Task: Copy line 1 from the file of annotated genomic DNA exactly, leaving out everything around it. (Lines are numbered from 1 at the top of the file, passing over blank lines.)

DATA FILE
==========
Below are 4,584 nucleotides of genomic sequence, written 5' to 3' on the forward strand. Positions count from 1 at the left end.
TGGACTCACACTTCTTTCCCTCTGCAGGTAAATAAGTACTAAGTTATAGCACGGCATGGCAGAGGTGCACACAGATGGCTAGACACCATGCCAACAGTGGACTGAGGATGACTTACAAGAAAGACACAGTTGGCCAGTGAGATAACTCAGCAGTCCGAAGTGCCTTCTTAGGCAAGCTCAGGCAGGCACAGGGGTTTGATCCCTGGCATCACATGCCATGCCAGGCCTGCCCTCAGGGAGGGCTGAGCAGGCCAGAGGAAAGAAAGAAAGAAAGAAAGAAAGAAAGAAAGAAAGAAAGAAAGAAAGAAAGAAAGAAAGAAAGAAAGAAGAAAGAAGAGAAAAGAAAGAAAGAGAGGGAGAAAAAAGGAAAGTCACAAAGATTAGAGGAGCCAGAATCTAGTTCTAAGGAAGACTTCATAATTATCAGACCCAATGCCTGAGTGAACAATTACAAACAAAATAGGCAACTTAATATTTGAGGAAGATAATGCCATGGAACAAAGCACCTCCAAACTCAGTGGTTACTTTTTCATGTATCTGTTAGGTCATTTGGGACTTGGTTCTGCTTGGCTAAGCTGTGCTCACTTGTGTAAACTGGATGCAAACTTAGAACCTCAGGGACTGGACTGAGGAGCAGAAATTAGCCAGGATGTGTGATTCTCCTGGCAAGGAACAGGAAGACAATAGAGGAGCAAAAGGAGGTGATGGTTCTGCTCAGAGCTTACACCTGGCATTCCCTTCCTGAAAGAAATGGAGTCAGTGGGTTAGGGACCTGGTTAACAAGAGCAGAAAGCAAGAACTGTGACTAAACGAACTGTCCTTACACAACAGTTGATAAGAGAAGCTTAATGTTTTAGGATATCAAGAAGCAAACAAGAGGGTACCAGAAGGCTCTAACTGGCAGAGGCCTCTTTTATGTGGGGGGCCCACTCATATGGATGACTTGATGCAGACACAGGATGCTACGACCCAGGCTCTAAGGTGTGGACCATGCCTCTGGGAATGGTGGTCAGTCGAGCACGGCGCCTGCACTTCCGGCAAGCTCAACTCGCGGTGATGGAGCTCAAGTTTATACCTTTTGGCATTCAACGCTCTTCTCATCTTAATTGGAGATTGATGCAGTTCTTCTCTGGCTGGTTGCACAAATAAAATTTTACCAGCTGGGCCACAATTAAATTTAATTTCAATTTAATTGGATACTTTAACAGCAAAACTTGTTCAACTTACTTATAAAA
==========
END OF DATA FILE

Below are 4,584 nucleotides of genomic sequence, written 5' to 3' on the forward strand. Positions count from 1 at the left end.